On Thursday, the US State Department issued a “Political Declaration on Responsible Military Use of Artificial Intelligence and Autonomy,” calling for ethical and responsible deployment of AI in military operations among nations that develop them. The document sets out 12 best practices for the development of military AI capabilities and emphasizes human accountability.
The declaration coincides with the US taking part in an international summit on responsible use of military AI in The Hague, Netherlands. Reuters called the conference “the first of its kind.” At the summit, US Under Secretary of State for Arms Control Bonnie Jenkins said, “We invite all states to join us in implementing international norms, as it pertains to military development and use of AI” and autonomous weapons.
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In a preamble, the US declaration outlines that an increasing number of countries are developing military AI capabilities that may include the use of autonomous systems. This trend has raised concerns about the potential risks of using such technologies, especially when it comes to complying with international humanitarian law.
Military use of AI can and should be ethical, responsible, and enhance international security. Use of AI in armed conflict must be in accord with applicable international humanitarian law, including its fundamental principles. Military use of AI capabilities needs to be accountable, including through such use during military operations within a responsible human chain of command and control. A principled approach to the military use of AI should include careful consideration of risks and benefits, and it should also minimize unintended bias and accidents. States should take appropriate measures to ensure the responsible development, deployment, and use of their military AI capabilities, including those enabling autonomous systems.
The 12 best practices listed in the document touch on nuclear weapons safety, responsible system design, personnel training, and auditing methodologies for military AI capabilities. The document also highlights the need to minimize unintended bias and accidents and the importance of testing to ensure the safety and effectiveness of military AI capabilities.
The document contains a few notable examples of keeping accountable humans in the chain of command when it comes to autonomous systems, especially regarding nuclear weapons: “States should maintain human control and involvement for all actions critical to informing and executing sovereign decisions concerning nuclear weapons employment.”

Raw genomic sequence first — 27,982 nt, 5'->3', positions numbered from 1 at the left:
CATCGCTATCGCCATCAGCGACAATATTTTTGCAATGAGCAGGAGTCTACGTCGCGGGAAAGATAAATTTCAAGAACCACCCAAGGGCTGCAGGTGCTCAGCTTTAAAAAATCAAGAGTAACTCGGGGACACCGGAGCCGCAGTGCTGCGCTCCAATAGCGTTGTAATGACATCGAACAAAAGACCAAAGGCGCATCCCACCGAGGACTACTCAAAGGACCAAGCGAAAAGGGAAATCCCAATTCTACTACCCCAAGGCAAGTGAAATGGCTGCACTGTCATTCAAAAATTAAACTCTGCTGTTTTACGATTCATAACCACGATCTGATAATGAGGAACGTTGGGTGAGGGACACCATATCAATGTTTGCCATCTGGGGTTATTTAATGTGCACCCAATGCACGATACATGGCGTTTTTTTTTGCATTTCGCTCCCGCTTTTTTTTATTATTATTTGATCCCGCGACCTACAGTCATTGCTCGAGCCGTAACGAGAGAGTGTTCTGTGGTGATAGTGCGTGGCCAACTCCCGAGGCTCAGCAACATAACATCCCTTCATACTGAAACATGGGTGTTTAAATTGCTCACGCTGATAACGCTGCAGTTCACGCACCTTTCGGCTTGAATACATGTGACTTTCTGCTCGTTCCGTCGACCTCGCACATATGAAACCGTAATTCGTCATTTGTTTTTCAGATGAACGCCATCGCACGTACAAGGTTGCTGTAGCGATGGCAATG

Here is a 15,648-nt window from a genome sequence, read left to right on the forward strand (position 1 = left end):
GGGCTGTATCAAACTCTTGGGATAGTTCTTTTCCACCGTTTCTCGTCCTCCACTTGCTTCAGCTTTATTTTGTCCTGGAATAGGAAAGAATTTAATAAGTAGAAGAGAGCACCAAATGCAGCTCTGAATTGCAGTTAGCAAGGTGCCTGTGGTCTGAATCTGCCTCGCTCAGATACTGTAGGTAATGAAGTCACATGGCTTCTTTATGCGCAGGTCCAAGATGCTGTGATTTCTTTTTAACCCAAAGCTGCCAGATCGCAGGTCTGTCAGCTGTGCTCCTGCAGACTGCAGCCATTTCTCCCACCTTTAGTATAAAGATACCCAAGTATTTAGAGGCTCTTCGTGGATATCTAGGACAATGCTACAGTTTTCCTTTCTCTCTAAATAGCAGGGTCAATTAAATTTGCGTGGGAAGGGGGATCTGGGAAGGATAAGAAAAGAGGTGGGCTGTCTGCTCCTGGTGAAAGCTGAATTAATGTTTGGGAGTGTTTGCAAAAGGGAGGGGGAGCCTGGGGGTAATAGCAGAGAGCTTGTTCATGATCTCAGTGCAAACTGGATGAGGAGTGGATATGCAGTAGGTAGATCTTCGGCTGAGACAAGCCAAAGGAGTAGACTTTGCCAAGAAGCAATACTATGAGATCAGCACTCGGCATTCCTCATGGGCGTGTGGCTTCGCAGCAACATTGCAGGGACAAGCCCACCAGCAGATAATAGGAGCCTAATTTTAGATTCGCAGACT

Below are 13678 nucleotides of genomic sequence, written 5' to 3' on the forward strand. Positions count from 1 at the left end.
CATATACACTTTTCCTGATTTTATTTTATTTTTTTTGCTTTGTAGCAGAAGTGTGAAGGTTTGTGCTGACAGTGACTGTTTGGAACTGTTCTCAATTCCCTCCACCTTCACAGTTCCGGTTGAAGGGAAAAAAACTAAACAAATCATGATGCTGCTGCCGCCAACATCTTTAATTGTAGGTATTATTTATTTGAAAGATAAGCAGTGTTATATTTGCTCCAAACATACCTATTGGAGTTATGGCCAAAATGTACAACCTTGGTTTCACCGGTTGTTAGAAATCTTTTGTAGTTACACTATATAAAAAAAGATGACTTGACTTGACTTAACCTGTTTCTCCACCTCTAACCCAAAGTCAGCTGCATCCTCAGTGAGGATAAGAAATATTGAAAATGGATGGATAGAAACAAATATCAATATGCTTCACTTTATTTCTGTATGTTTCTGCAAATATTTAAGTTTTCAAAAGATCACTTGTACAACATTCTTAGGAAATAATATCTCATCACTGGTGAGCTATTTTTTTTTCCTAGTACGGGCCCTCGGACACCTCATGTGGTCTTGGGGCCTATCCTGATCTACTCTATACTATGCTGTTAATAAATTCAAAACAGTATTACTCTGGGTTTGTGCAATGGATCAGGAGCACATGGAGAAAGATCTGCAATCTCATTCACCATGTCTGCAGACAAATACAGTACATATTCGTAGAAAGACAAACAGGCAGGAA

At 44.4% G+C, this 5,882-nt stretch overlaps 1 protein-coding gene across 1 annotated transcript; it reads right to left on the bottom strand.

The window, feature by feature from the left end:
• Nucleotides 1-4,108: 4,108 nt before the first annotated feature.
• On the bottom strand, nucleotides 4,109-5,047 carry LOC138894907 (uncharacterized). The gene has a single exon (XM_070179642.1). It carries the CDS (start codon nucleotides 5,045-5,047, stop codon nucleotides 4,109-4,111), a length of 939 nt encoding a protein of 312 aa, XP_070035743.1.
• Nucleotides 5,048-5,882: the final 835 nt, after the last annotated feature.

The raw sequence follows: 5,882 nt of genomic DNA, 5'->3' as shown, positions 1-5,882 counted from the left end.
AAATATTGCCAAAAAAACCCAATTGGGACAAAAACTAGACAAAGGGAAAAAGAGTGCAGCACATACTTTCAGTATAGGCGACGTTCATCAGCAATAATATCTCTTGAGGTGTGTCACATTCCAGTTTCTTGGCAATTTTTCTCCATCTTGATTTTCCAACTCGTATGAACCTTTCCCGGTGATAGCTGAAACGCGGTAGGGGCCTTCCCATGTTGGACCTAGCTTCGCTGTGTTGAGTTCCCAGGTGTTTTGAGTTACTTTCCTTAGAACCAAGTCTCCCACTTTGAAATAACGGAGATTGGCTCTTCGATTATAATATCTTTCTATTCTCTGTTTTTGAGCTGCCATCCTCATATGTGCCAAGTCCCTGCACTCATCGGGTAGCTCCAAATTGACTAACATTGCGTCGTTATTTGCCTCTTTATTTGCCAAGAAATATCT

It also covered unintended behavior of AI in military systems, something that has become a concern recently with consumer deep-learning systems: “States should design and engineer military AI capabilities so that they possess the ability to detect and avoid unintended consequences and the ability to disengage or deactivate deployed systems that demonstrate unintended behavior.”
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The document does not specify exactly what type of autonomous or AI-powered systems are covered by the declaration, but since there is no universal definition of “artificial intelligence,” it lays out its understanding of the term in a footnote. The document states, “For the purposes of this Declaration, artificial intelligence may be understood to refer to the ability of machines to perform tasks that would otherwise require human intelligence—for example, recognizing patterns, learning from experience, drawing conclusions, making predictions, or taking action—whether digitally or as the smart software behind autonomous physical systems.”
Also on Thursday, more than 60 nations signed a “call to action” endorsing the responsible military use of AI. Reuters reports that human rights experts and academics noted that the statement is not legally binding and “failed to address concerns like AI-guided drones, ‘slaughterbots’ that could kill with no human intervention, or the risk that an AI could escalate a military conflict.”
The full declaration document, created under the authority of the Bureau of Arms Control, Verification, and Compliance, is available through the US Department of State website.
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